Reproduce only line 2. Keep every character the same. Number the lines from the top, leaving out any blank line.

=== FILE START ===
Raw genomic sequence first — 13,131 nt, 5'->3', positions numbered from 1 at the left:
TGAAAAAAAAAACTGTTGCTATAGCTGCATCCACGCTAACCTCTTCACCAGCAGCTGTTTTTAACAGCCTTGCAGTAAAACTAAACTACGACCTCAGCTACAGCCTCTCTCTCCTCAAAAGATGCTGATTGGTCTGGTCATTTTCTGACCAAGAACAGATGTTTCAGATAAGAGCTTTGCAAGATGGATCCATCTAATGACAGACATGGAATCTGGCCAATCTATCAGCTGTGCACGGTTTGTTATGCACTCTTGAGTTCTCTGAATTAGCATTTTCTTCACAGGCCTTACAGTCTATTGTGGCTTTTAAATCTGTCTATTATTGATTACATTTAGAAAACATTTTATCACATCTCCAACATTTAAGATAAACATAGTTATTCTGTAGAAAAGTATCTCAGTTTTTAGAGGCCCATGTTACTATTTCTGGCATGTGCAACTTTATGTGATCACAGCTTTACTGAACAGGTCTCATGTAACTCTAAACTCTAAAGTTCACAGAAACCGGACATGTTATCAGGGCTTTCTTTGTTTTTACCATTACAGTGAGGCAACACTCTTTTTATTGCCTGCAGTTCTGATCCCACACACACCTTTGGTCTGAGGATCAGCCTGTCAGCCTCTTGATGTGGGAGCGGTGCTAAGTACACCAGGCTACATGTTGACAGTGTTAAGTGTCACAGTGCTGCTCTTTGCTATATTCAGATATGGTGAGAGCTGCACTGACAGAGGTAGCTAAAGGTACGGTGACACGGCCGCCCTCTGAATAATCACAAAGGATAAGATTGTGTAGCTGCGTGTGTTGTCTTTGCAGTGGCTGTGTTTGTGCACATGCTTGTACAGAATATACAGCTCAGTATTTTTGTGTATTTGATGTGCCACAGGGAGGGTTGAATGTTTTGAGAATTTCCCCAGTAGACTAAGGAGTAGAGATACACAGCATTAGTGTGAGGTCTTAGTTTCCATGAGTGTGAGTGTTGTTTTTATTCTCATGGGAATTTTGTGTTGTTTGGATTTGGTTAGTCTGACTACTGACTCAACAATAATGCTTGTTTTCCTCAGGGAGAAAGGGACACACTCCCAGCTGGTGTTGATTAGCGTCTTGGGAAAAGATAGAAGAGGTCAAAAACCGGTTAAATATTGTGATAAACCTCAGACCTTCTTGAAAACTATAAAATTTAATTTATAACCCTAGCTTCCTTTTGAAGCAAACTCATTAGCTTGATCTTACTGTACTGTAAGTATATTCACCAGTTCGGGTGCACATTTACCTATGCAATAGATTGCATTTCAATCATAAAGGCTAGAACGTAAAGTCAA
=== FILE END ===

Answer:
TGAAAAAAAAAACTGTTGCTATAGCTGCATCCACGCTAACCTCTTCACCAGCAGCTGTTTTTAACAGCCTTGCAGTAAAACTAAACTACGACCTCAGCTACAGCCTCTCTCTCCTCAAAAGATGCTGATTGGTCTGGTCATTTTCTGACCAAGAACAGATGTTTCAGATAAGAGCTTTGCAAGATGGATCCATCTAATGACAGACATGGAATCTGGCCAATCTATCAGCTGTGCACGGTTTGTTATGCACTCTTGAGTTCTCTGAATTAGCATTTTCTTCACAGGCCTTACAGTCTATTGTGGCTTTTAAATCTGTCTATTATTGATTACATTTAGAAAACATTTTATCACATCTCCAACATTTAAGATAAACATAGTTATTCTGTAGAAAAGTATCTCAGTTTTTAGAGGCCCATGTTACTATTTCTGGCATGTGCAACTTTATGTGATCACAGCTTTACTGAACAGGTCTCATGTAACTCTAAACTCTAAAGTTCACAGAAACCGGACATGTTATCAGGGCTTTCTTTGTTTTTACCATTACAGTGAGGCAACACTCTTTTTATTGCCTGCAGTTCTGATCCCACACACACCTTTGGTCTGAGGATCAGCCTGTCAGCCTCTTGATGTGGGAGCGGTGCTAAGTACACCAGGCTACATGTTGACAGTGTTAAGTGTCACAGTGCTGCTCTTTGCTATATTCAGATATGGTGAGAGCTGCACTGACAGAGGTAGCTAAAGGTACGGTGACACGGCCGCCCTCTGAATAATCACAAAGGATAAGATTGTGTAGCTGCGTGTGTTGTCTTTGCAGTGGCTGTGTTTGTGCACATGCTTGTACAGAATATACAGCTCAGTATTTTTGTGTATTTGATGTGCCACAGGGAGGGTTGAATGTTTTGAGAATTTCCCCAGTAGACTAAGGAGTAGAGATACACAGCATTAGTGTGAGGTCTTAGTTTCCATGAGTGTGAGTGTTGTTTTTATTCTCATGGGAATTTTGTGTTGTTTGGATTTGGTTAGTCTGACTACTGACTCAACAATAATGCTTGTTTTCCTCAGGGAGAAAGGGACACACTCCCAGCTGGTGTTGATTAGCGTCTTGGGAAAAGATAGAAGAGGTCAAAAACCGGTTAAATATTGTGATAAACCTCAGACCTTCTTGAAAACTATAAAATTTAATTTATAACCCTAGCTTCCTTTTGAAGCAAACTCATTAGCTTGATCTTACTGTACTGTAAGTATATTCACCAGTTCGGGTGCACATTTACCTATGCAATAGATTGCATTTCAATCATAAAGGCTAGAACGTAAAGTCAA